LETTING OFF STEAM


| November/December 2003



The bulk of this season's shows are behind us now, and reports from around the country have been almost universally positive. Although we're definitely seeing some adjustments in inspections and displaying practices as a result of the explosion in Medina, Ohio, in 2001, the steam hobby's health is sound and the future looks bright.

The big shows seem to keep getting bigger, and it's quite apparent the general public is more than a little interested in this ancient iron we so lovingly restore and display. Working displays seem especially interesting to most show attendees, and that makes perfect sense, as a working exhibit gives the uninitiated a clear idea of what this machinery could do and why it was so important in its time.

Effectively conveying the importance of the impact of this machinery in the context of its time is key if we're to build any real interest in the mind of the casual observer. A static steam engine and thresher might be visually interesting, but if you've never seen the two working together, you simply can't imagine what it's like.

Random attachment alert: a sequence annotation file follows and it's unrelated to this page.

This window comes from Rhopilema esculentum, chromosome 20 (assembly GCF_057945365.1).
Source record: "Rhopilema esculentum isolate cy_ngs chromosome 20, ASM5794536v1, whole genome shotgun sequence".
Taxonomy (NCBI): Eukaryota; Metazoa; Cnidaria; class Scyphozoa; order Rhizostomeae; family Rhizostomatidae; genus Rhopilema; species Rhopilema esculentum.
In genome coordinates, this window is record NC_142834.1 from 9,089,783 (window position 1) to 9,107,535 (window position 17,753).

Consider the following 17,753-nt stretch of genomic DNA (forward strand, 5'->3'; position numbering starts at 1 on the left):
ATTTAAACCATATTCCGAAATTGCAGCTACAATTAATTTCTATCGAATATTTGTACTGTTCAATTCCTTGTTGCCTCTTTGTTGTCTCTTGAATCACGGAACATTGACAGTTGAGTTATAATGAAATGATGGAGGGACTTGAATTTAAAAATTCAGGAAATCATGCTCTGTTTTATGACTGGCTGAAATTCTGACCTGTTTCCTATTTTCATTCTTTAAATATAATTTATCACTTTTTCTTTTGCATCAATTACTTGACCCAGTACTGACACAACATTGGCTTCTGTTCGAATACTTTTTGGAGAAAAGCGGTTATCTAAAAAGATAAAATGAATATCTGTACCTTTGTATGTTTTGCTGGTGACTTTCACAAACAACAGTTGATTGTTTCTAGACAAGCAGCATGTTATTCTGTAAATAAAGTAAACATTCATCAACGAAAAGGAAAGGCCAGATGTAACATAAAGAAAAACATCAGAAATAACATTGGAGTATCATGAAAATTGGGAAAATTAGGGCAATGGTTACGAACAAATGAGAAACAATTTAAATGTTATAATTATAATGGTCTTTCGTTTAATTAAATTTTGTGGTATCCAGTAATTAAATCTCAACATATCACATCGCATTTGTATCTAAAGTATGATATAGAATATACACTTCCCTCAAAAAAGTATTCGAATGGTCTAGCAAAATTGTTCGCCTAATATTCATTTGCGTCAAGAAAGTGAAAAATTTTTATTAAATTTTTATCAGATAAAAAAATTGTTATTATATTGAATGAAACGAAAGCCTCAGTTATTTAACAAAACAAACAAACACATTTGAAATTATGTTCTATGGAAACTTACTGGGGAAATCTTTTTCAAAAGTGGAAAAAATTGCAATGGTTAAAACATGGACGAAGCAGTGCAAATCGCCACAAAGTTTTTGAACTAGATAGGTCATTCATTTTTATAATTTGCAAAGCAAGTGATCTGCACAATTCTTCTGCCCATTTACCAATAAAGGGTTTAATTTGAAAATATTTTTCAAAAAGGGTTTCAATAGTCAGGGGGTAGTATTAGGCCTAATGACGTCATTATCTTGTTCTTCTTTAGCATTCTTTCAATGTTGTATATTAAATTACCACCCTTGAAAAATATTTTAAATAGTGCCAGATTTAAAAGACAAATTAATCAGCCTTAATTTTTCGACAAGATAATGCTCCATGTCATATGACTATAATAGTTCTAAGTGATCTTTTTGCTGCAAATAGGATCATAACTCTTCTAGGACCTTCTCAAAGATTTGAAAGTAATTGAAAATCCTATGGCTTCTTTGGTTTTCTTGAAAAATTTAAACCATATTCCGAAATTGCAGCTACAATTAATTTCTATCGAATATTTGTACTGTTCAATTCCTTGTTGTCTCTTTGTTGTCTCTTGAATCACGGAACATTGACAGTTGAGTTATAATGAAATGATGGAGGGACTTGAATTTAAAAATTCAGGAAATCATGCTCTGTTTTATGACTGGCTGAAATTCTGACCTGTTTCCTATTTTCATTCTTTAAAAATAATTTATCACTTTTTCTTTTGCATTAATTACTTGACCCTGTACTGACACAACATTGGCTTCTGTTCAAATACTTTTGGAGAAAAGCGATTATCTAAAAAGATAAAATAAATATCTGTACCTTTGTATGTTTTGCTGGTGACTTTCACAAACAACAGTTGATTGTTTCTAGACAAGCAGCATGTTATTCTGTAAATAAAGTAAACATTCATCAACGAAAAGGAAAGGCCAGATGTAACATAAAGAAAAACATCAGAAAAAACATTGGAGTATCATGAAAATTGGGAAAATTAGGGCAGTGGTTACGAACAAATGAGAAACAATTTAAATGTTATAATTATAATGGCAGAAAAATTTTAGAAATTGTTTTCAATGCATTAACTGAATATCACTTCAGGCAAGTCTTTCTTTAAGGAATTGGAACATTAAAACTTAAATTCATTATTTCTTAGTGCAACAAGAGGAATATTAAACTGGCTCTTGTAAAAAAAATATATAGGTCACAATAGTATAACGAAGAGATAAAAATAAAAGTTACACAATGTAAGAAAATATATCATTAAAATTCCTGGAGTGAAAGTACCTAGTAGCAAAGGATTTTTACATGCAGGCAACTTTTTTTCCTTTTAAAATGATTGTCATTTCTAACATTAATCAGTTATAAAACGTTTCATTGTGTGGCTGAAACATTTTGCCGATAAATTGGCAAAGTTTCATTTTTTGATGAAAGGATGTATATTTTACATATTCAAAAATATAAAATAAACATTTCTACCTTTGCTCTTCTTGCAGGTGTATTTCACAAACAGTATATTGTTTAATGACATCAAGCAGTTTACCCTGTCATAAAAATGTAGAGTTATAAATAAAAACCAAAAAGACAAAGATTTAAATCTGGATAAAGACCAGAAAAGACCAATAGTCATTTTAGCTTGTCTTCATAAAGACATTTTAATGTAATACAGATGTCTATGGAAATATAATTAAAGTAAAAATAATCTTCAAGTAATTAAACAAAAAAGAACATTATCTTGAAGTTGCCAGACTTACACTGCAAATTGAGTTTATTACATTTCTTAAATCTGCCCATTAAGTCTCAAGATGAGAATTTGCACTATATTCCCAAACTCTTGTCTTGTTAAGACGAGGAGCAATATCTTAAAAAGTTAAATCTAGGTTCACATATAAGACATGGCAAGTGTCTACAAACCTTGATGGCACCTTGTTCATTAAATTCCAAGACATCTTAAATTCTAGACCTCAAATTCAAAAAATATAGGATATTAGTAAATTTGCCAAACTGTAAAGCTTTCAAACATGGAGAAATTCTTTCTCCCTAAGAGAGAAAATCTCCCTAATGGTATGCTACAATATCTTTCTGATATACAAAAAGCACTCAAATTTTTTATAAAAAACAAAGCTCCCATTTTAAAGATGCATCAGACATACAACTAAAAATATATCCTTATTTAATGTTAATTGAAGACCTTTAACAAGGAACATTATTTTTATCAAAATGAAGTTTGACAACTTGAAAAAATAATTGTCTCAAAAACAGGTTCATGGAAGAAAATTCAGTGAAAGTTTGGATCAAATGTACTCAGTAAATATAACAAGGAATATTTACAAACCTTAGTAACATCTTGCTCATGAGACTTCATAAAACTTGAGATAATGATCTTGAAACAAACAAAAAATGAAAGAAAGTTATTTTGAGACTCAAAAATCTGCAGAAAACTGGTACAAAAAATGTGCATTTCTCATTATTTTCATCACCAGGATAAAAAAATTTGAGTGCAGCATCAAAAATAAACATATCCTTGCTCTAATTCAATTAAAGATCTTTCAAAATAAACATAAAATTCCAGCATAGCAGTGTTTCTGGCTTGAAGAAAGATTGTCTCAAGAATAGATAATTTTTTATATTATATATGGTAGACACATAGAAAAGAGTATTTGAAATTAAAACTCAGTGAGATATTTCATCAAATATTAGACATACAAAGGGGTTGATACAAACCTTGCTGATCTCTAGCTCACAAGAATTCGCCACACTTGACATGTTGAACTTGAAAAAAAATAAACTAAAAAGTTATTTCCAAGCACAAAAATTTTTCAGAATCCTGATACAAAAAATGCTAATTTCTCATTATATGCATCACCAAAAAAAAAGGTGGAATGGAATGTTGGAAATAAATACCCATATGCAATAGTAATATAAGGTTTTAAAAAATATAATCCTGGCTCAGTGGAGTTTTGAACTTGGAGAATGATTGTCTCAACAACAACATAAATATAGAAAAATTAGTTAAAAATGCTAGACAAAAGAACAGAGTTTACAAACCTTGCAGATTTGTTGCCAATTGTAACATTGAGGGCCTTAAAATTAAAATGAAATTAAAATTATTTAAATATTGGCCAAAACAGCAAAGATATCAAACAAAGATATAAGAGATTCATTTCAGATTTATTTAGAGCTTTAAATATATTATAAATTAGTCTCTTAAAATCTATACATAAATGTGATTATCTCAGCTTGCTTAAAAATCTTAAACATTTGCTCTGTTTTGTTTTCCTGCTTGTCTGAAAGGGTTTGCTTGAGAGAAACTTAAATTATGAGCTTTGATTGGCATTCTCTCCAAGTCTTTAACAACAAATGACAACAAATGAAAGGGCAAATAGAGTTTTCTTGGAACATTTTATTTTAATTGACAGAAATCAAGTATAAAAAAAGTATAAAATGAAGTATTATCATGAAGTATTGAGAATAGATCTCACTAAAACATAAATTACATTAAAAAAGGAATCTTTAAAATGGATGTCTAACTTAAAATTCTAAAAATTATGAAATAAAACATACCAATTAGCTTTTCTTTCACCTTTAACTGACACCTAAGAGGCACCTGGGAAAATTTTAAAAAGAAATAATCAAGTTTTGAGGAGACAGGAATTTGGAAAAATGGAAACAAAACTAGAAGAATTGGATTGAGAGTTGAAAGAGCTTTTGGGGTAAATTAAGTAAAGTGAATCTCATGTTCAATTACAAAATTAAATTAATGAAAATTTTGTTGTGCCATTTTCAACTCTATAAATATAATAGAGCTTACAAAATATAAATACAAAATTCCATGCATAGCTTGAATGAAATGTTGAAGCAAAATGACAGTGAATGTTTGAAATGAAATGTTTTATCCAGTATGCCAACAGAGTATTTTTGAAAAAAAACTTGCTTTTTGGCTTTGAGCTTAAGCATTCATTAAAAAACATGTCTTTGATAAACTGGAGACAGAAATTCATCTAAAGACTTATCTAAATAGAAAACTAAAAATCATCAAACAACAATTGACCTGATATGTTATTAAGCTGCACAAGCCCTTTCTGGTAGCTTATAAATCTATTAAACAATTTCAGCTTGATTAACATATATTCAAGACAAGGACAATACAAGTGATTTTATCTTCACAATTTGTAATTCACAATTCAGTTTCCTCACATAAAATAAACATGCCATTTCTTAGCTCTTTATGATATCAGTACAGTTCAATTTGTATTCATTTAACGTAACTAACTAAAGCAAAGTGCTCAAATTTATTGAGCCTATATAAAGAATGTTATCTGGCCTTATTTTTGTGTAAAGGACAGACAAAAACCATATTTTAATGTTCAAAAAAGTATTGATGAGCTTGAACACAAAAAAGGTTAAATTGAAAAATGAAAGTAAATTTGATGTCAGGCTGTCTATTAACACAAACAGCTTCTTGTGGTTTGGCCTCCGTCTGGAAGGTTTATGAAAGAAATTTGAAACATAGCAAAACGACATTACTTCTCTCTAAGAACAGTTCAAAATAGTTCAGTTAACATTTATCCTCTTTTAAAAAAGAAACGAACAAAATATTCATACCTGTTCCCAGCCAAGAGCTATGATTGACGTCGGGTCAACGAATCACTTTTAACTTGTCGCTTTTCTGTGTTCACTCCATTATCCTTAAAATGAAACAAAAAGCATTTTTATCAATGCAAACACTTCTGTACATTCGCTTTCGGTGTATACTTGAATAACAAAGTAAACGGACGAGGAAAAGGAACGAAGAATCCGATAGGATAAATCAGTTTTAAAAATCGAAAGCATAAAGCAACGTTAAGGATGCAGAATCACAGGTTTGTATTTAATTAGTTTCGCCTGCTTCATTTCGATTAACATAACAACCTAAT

Watching a steam engine run, it's flywheel spinning as the belt pulls on the thresher, the thresher's multitude of components running through a well-planned process that almost magically produces a bin full of grain, is a sight to behold.

We have some interesting material again this issue, including a look at Geiser engine no. 18298, or 'Ole Puff' as the engine has come to be known. The last known Geiser steam traction engine built, Ole Puff is an important piece of history, and should be of particular interest to Geiser fans.

Additionally, regular contributor Robert T. Rhode provides readers with an interesting little digression in steam with his look at curious steam-driven inventions. While his piece might seem a little far field of our general subject matter, it's useful and interesting to contemplate the many ways in which steam was employed, whether successfully or otherwise. While manufacturing and agriculture seem, in hindsight, to have been best suited to take advantage of steam-driven power, more than a few inventive, active minds conjured up ideas to further harness steam's amazing capacity.